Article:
Hopelessly Devoted to Markus Zusak

Within the span of two weeks, I’ve become a Markus Zusak fan for life. He is the only author that has succeeded in making me cry after reading not one, but two of his novels. And believe me, I don’t cry liberally. I may have been known to tear up once in a while, but otherwise, I am quite reserved thank you very much. Markus Zusak made me reach for a tissue and sniffle sniffle my way through The Book Thief and I Am the Messenger.

At one point, my brother turned around from his studies and said: “What the hell is the matter with you?”

In which I replied, “His words are so beautiful.”

My brother probably had no idea what I was talking about, but if you’re familiar with The Book Thief, you’ll understand. I picked up The Book Thief on a whim. I knew beforehand that it was the darling of book bloggers everywhere, but I was still reluctant to read it. Let’s just say I wasn’t in the mood for a WWII related story and a story narrated by Death was a real turn off. I am so glad I overcame my initial preconceptions and continued with The Book Thief because it is one of the best books I’ve ever read…in my life.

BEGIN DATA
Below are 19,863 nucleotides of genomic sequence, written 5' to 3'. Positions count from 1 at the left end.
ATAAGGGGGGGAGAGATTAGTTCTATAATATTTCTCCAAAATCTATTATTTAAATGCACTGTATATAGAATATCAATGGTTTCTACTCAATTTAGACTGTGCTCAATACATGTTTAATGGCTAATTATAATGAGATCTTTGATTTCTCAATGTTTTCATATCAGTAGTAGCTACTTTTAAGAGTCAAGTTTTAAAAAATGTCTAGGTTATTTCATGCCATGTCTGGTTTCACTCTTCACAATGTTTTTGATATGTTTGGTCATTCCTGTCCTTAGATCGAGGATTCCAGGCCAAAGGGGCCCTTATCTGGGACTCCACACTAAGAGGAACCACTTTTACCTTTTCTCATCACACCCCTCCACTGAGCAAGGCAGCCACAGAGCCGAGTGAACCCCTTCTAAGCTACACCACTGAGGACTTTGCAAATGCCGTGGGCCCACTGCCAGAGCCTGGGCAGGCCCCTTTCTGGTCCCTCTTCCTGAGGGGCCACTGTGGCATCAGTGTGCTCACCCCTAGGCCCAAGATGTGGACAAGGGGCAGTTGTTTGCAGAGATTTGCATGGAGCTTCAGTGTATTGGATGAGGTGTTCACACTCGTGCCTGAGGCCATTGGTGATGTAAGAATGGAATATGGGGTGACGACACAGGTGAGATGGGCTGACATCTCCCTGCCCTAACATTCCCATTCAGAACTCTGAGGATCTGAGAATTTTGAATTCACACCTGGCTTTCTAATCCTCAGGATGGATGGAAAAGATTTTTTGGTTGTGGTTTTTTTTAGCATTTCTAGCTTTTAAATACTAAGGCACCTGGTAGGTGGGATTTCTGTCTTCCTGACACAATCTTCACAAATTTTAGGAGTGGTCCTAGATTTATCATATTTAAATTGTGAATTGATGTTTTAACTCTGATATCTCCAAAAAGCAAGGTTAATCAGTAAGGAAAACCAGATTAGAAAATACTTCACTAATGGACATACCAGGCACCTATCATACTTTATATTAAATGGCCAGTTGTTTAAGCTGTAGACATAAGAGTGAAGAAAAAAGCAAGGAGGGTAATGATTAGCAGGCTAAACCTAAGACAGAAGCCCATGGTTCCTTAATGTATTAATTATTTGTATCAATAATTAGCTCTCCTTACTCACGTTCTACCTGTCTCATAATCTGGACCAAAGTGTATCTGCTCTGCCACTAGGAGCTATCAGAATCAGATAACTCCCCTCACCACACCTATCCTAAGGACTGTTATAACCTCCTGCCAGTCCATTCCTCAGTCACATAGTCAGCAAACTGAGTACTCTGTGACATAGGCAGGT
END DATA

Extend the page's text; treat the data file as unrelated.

The narrator Death chronicles the adventures of Liesel Meminger. Liesel is orphaned at 9 and taken to live with a foster family in a working-class neighborhood in Nazi Germany. She develops a propensity toward stealing books and gradually transforms into the “book thief” in question. This is a story about the power of words.